Well, that was awkward. In July I wrote about shifts in the open source licensing landscape, arguing, “It’s not that open source doesn’t matter, but rather it has never mattered in the way some hoped or believed.” The furious backlash was sanctimonious and condemning. But, according to HashiCorp last week, it was also wrong.
For those who missed it, HashiCorp changed the license for its popular open source projects like Terraform and Vault to the Business Source License (BSL). The reason? To push back against “vendors who take advantage of pure [open source] models, and the community work on [open source] projects, for their own commercial goals, without providing material contributions back.” In other words, they needed to block free riders so that they could continue to invest in their products. As they conclude, such free riding isn’t “in the spirit of open source.”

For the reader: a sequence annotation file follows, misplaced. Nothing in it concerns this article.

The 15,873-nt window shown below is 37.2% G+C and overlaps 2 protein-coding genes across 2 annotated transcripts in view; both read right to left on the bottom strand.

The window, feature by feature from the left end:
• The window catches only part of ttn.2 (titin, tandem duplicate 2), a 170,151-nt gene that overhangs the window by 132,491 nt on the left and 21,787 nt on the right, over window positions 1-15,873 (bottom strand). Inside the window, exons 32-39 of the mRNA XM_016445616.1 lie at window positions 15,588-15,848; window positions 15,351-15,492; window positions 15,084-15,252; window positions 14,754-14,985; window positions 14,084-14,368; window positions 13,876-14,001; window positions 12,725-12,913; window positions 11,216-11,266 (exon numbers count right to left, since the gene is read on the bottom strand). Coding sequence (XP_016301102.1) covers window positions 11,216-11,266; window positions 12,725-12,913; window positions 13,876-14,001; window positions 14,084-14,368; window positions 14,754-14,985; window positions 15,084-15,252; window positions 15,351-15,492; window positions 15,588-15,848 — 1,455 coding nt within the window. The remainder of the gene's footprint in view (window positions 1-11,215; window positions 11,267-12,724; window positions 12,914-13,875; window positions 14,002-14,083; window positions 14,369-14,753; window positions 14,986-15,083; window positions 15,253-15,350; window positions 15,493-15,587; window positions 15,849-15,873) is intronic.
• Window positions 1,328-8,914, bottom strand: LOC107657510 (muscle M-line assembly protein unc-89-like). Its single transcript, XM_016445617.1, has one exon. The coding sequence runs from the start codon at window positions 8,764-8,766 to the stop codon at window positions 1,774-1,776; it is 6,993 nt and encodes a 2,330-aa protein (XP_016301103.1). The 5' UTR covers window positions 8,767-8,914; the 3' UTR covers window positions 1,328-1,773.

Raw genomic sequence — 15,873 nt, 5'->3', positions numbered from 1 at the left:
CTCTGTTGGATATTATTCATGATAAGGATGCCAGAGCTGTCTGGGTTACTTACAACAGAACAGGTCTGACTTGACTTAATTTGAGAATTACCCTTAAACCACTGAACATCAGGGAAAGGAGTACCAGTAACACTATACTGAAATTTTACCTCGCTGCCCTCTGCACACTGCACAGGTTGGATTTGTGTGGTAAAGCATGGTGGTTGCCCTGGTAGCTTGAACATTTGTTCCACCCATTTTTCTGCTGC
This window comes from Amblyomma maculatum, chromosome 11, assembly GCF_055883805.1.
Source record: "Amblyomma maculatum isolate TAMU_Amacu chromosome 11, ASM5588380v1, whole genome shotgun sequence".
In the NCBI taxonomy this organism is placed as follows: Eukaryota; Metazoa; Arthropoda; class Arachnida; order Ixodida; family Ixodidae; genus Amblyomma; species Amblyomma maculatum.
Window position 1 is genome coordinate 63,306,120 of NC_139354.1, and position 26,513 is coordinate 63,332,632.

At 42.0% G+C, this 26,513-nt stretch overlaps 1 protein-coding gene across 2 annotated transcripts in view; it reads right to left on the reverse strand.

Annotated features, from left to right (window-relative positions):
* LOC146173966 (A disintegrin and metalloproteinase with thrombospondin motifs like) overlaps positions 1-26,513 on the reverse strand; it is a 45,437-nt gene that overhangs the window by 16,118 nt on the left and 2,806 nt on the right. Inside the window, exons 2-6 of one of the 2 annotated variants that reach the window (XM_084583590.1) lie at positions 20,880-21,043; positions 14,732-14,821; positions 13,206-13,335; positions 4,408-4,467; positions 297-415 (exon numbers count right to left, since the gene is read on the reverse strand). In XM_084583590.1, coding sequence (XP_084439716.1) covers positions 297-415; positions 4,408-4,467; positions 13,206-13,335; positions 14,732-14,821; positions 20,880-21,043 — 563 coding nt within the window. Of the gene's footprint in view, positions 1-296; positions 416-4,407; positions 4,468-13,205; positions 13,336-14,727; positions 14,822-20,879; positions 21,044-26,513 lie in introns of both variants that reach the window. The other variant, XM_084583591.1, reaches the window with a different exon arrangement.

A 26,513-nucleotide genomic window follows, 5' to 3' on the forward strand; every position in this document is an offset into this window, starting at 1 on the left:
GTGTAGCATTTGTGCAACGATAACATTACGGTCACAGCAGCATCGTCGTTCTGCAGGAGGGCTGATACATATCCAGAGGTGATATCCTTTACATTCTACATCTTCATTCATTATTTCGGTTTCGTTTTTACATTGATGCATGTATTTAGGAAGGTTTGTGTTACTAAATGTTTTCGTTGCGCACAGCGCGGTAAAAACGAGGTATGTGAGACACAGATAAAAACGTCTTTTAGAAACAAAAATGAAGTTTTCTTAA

Except that it is.
Every single one of us—including every company on earth—is an open source free rider. That’s nothing new; Tim O’Reilly called it out way back in 2009. But what HashiCorp and other “open source businesses” are trying to do is not to eliminate free riding, but rather to make it a bit less injurious to their ability to invest in the underlying code. For those who think licensing isn’t the answer to this problem, I’ll explain, while also pointing to the opportunity for cloud vendors such as AWS to further their own self-interest while helping the HashiCorps of the world.
Et tu, Hashi?
It used to be easy to pillory companies like Elastic or MongoDB (Disclosure: I work for MongoDB but, fuller disclosure, I’ve been writing about this topic for more than 20 years, far longer than I’ve worked for MongoDB.) as being pillaging profit-seekers, trading in open source for a buck when they changed their licenses.
This was always a superficial and somewhat silly argument because it didn’t probe the why of such decisions. After all, as RedMonk analyst Steve O’Grady highlights, it’s not obvious that changing licenses has helped, at least in Elastic’s case, and actually may have hurt its revenue. (Serial open source executive Zack Urlocker disagrees with O’Grady’s assessment, but O’Grady’s is absolutely a fair critique.)